When heading off-piste or exploring the backcountry, safety is paramount.
In the unfortunate case of an avalanche, your survival may depend on a small, incredibly smart device: the avalanche beacon!
But, “how do avalanche beacons work?” you may ask.
Well, this article is here to demystify these life-saving tools.
The Short Version
We’ve all got busy lives, so here’s the quick answer:
Avalanche beacons work by emitting and receiving radio signals. When skiing, the beacon is in transmit mode, sending signals. If an avalanche occurs, rescuers switch their beacons to receive mode, picking up the buried individuals’ signal in order to locate them quickly.
Keep reading to learn more. If you don’t have a beacon, follow the link below.
The Basics of Avalanche Beacons
Avalanche beacons, also known as avalanche transceivers, are devices carried by individuals in snow-covered mountainous terrain. The primary purpose? To locate people buried under the snow after an avalanche.
Essentially, these devices work on a simple concept: they emit radio signals that can be picked up by other beacons, creating a reliable method for search and rescue operations.
They have two modes: transmit and receive (or search). When skiing or snowboarding, you keep your beacon in transmit mode. In the event of an avalanche, anyone not buried switches their beacon to receive/search mode to locate those buried.
Transmit Mode: Sending Out a Lifeline
In transmit mode, the avalanche beacon sends out pulsed radio signals. These signals are a beacon’s lifeline, forming a sort of electronic ‘breadcrumb trail’ for rescuers to follow.
It’s crucial to note that all members of a group should have their beacons in transmit mode to ensure each person is traceable should an avalanche occur.
Receive Mode: The Search Begins
Post-avalanche, rescuers switch their beacons to receive mode.
In this mode, the beacon picks up signals from the beacons of the buried individuals. The screen* of the receiving beacon shows the distance and direction to the transmitting beacon, guiding rescuers to the precise location of the buried individual.
*Some beacons just have arrows distances (pictured), others now have digital screens and verbal instructions.
The strongest signal is usually found directly above the victim, so rescuers can start to dig there.
Time is of the essence in these situations, and a properly functioning beacon can dramatically reduce search time!
Practice Makes Perfect
Every avalanche beacon is slightly different. It’s important to familiarise yourself with yours before using it in the field.
Run a few discovery drills with your buddies or attend an avalanche safety class. Most mountains even have a practice area with buried beacons
Multiple Burials and Advanced Features
Modern beacons come equipped with advanced features to deal with situations involving multiple burials (a backcountry rider’s worst nightmare).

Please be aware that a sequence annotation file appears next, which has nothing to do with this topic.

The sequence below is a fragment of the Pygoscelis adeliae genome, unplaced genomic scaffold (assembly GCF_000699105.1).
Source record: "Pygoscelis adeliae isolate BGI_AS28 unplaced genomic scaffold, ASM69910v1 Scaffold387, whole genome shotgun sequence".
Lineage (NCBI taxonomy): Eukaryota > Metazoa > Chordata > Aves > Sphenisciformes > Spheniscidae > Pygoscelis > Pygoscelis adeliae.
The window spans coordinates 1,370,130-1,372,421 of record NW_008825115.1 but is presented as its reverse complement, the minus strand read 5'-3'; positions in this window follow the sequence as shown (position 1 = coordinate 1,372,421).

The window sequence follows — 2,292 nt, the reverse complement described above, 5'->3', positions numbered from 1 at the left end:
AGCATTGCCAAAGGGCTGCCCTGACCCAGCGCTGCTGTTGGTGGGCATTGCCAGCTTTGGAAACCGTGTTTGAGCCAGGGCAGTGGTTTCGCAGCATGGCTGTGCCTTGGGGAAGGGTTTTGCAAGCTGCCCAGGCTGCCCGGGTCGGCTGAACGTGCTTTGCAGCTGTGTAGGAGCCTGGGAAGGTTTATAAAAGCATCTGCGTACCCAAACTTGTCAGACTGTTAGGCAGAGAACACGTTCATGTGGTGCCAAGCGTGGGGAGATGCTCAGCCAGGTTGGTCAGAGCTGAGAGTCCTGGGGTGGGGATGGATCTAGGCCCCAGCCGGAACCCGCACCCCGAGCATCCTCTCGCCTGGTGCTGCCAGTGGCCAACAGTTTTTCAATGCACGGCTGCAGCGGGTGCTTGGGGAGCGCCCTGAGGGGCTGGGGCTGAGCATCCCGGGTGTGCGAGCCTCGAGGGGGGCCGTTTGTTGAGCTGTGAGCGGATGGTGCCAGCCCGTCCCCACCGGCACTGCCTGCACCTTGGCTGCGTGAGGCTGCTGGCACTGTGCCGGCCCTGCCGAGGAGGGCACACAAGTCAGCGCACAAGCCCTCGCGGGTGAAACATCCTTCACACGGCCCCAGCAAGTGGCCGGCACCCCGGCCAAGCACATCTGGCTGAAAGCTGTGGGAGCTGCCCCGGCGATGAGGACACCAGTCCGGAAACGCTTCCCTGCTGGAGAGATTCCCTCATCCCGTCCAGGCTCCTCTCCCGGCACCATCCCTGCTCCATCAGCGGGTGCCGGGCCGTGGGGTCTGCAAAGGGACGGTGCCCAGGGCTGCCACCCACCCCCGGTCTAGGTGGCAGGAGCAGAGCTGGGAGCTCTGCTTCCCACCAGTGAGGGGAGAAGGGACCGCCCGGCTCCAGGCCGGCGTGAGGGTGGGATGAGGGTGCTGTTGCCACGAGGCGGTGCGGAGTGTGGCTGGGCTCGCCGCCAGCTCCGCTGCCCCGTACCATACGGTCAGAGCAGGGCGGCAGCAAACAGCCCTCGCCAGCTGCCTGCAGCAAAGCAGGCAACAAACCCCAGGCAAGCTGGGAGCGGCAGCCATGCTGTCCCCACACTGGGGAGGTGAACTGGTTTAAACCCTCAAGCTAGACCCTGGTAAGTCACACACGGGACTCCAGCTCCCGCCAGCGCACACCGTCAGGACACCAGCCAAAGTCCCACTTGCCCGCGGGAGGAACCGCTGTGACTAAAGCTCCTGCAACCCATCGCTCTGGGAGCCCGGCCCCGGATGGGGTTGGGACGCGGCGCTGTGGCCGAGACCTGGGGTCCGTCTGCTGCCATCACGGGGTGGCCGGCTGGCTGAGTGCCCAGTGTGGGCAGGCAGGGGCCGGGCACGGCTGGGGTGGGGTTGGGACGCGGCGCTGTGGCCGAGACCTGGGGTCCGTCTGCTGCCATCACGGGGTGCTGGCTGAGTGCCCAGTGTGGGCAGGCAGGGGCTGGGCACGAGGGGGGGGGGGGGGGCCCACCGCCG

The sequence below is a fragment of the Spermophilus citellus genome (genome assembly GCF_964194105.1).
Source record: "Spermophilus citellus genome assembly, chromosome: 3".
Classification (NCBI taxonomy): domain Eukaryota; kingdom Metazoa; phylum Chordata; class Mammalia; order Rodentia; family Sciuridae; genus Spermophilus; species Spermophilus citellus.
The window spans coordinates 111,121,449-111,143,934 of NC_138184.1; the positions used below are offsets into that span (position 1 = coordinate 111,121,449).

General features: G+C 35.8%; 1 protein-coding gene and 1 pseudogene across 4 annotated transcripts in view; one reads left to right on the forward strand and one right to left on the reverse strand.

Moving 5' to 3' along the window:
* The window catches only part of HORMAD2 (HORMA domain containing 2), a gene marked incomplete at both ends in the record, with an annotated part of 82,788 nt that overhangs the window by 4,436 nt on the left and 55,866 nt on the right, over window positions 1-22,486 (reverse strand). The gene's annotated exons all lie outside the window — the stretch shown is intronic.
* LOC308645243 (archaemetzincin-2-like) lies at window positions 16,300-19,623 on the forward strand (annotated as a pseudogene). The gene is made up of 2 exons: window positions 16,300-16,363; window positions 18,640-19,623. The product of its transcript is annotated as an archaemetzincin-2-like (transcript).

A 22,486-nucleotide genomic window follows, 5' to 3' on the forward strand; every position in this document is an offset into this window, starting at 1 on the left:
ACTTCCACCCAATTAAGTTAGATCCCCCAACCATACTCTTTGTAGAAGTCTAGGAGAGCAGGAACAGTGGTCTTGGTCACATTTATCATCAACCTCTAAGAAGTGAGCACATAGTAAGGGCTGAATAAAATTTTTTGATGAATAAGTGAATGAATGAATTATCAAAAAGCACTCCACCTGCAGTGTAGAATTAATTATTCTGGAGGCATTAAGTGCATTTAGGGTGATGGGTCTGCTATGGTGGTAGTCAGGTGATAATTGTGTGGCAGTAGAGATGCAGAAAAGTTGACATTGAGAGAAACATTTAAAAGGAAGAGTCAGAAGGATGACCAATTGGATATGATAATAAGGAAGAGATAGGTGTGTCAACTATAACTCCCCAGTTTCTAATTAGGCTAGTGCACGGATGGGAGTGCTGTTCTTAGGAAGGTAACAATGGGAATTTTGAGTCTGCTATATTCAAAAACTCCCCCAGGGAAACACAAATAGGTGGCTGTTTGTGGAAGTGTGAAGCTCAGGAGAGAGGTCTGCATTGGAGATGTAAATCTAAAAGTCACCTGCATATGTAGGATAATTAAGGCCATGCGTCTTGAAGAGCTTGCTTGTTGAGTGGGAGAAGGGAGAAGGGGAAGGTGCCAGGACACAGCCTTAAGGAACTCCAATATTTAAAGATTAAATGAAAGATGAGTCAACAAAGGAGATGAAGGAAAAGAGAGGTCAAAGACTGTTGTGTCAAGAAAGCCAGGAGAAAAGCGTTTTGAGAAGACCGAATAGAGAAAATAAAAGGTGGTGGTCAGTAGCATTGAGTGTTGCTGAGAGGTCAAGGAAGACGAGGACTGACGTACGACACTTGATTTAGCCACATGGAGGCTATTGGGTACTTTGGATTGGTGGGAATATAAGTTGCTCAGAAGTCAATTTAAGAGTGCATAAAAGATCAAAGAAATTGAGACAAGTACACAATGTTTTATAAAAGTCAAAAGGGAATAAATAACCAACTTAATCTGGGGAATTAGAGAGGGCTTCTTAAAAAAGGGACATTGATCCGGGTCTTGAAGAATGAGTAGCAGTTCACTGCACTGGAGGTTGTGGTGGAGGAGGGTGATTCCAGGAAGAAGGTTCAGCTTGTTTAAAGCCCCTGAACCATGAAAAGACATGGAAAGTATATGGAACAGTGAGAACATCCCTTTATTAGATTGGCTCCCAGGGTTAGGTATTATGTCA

Some beacons have marking features, allowing rescuers to suppress the signal of a found victim and search for others. Others have multiple antennas to increase search precision.
Remember, though, that while these features are helpful, nothing replaces proper training in beacon usage and avalanche safety.
Do All Avalanche Beacons Work Together?
Yes, all modern avalanche beacons are designed to work together as they operate on the same frequency – 457 kHz, which is the international standard for avalanche transceivers.
This means regardless of the brand or model, one beacon can pick up the signal from another. This allows for compatibility during rescue situations, ensuring that anyone with a standard beacon can be found or participate effectively in the search after an avalanche.
Why A Beacon Isn't Enough!
It’s essential to remember that while understanding “how do avalanche beacons work” is crucial, they are not a standalone solution.
A beacon should always be used in conjunction with proper safety equipment like a probe and shovel, and you should always have avalanche safety training before venturing into avalanche-prone areas.
I also like to have an avalanche safety briefing and discussion before any serious backcountry mission – this is especially hard after fresh snowfall when people are too stoked to concentrate. But do it anyway!
In conclusion, avalanche beacons work by transmitting and receiving radio signals, creating a communication line between the buried victim and the rescuer.
These devices are an essential part of any snow adventurer’s safety kit.
However, they work best when used by those trained in avalanche rescue and alongside other safety equipment. So, stay safe out there folks.
Remember, the best avalanche safety tool is knowledge and avoiding undue risk in the first place.
- Super easy to use
- Great range - 55m
- Simple interface
- Low profile and lightweight